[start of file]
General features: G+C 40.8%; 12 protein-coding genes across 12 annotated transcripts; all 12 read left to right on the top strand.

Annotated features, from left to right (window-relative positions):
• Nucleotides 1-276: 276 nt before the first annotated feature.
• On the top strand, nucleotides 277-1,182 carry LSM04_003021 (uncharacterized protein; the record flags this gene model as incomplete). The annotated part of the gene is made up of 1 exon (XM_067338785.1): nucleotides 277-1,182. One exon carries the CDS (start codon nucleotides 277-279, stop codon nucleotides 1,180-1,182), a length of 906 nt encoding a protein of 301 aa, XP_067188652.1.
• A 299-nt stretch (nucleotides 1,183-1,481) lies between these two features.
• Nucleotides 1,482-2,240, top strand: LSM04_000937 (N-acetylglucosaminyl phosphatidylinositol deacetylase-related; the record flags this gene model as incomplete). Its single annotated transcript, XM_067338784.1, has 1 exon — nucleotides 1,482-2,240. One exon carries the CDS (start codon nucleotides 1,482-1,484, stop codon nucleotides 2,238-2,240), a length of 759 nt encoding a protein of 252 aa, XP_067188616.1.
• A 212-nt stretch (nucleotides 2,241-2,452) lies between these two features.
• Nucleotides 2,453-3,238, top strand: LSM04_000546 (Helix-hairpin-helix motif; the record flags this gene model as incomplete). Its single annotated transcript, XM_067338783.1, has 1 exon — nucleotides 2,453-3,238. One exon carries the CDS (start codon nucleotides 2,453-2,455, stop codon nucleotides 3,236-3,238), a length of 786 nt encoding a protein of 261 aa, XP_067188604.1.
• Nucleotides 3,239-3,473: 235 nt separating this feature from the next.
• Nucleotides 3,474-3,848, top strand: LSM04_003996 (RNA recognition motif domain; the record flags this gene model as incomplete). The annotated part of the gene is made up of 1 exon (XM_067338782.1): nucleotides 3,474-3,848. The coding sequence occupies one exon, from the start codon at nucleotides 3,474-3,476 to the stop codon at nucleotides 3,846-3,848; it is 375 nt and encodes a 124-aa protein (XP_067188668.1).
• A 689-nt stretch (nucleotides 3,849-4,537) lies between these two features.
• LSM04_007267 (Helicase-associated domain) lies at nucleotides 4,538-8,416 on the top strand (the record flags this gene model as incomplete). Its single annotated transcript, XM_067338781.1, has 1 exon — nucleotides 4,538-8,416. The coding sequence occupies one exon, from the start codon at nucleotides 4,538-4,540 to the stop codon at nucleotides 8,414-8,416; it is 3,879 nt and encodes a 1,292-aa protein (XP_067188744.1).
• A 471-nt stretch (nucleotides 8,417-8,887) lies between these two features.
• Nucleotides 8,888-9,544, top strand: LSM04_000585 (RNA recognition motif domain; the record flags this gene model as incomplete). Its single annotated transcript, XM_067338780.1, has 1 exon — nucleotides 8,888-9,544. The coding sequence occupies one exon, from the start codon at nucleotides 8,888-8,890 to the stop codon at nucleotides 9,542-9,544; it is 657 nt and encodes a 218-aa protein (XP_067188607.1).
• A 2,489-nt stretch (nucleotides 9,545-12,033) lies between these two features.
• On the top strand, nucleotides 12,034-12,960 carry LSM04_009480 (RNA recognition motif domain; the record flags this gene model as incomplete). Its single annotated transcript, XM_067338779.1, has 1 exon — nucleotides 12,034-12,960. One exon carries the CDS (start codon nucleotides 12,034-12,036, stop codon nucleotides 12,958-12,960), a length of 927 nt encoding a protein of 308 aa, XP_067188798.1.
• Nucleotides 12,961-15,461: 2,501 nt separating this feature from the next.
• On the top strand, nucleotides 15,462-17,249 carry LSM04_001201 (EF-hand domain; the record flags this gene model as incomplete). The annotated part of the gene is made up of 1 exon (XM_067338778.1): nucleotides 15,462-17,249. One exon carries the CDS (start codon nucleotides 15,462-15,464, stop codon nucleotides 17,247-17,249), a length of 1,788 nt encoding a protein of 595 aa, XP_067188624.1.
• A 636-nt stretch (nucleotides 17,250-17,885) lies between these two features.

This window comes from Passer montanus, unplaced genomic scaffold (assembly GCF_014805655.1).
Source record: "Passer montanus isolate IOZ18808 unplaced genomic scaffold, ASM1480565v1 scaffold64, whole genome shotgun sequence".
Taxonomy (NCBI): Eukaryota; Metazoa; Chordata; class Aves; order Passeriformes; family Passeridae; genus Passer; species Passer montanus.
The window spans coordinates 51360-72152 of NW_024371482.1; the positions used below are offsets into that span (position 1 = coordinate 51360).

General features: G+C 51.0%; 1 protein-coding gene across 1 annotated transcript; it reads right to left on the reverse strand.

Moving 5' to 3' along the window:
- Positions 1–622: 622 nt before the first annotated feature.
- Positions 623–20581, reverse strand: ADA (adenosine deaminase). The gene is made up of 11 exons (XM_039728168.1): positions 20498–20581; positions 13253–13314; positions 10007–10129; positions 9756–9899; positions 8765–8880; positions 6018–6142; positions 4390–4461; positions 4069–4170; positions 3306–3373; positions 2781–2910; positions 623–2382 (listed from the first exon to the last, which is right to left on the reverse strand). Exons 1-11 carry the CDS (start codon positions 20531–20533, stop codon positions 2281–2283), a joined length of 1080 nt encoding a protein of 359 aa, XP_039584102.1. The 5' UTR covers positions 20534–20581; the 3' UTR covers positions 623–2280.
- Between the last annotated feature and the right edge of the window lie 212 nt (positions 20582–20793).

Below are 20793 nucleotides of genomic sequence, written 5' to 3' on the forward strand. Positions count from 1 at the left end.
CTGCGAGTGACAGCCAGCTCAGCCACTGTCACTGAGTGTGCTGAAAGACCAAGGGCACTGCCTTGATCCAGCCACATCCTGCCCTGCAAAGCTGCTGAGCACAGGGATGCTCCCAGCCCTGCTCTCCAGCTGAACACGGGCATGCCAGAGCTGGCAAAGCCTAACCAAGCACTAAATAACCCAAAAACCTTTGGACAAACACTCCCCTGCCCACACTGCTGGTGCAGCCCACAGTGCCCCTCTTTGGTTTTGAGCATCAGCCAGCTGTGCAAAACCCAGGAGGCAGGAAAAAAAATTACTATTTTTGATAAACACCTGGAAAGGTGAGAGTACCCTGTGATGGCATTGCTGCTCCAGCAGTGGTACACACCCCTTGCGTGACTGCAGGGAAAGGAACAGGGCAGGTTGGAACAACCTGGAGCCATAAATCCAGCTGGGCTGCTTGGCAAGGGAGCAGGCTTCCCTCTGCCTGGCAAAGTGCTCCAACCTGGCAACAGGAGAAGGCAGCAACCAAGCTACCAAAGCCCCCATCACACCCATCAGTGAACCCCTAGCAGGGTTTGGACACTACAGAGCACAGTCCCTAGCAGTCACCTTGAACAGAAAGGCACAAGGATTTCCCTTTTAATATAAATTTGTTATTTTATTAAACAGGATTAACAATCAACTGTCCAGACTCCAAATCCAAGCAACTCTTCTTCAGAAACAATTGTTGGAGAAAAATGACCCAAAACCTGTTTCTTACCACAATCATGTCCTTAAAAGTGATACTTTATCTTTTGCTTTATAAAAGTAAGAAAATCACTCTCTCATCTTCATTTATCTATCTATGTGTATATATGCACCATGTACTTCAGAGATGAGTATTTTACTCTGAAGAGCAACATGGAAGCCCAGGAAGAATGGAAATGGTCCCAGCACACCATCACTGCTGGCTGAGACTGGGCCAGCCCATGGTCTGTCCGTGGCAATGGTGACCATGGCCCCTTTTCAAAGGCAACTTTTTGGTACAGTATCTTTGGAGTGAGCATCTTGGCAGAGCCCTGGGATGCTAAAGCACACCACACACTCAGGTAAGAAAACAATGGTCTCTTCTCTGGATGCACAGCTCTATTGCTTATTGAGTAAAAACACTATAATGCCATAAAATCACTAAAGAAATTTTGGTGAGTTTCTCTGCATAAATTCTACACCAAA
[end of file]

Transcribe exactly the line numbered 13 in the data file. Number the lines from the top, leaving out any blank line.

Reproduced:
• A 471-nt stretch (nucleotides 8,417-8,887) lies between these two features.